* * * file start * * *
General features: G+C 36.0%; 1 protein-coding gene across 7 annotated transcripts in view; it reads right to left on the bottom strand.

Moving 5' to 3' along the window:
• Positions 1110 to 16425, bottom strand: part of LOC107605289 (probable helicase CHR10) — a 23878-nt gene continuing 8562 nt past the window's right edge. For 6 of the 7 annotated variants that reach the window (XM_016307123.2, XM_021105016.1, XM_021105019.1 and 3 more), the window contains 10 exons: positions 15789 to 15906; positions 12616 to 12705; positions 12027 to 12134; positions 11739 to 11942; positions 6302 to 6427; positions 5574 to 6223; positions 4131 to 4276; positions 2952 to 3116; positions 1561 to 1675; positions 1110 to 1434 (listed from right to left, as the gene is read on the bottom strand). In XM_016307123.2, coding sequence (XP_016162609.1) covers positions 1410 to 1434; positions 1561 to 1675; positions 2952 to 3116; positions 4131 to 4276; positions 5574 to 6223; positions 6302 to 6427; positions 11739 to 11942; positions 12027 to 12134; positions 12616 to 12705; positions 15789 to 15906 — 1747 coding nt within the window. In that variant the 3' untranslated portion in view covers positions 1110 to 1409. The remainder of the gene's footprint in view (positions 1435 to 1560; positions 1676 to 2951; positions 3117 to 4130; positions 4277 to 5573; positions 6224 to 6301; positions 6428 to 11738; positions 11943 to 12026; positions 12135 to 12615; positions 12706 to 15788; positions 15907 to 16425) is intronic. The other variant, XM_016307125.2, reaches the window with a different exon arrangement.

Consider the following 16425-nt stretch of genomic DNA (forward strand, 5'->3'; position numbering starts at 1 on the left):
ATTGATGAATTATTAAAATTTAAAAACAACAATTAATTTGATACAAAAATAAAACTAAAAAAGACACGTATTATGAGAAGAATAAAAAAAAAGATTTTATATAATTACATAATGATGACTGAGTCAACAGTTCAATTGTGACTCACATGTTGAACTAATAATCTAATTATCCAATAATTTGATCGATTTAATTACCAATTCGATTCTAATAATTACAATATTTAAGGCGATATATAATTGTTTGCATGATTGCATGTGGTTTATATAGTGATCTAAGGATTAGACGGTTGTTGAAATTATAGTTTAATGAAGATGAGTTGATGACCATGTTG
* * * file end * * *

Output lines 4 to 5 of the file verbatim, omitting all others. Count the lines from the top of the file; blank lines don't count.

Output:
Consider the following 16425-nt stretch of genomic DNA (forward strand, 5'->3'; position numbering starts at 1 on the left):
ATTGATGAATTATTAAAATTTAAAAACAACAATTAATTTGATACAAAAATAAAACTAAAAAAGACACGTATTATGAGAAGAATAAAAAAAAAGATTTTATATAATTACATAATGATGACTGAGTCAACAGTTCAATTGTGACTCACATGTTGAACTAATAATCTAATTATCCAATAATTTGATCGATTTAATTACCAATTCGATTCTAATAATTACAATATTTAAGGCGATATATAATTGTTTGCATGATTGCATGTGGTTTATATAGTGATCTAAGGATTAGACGGTTGTTGAAATTATAGTTTAATGAAGATGAGTTGATGACCATGTTG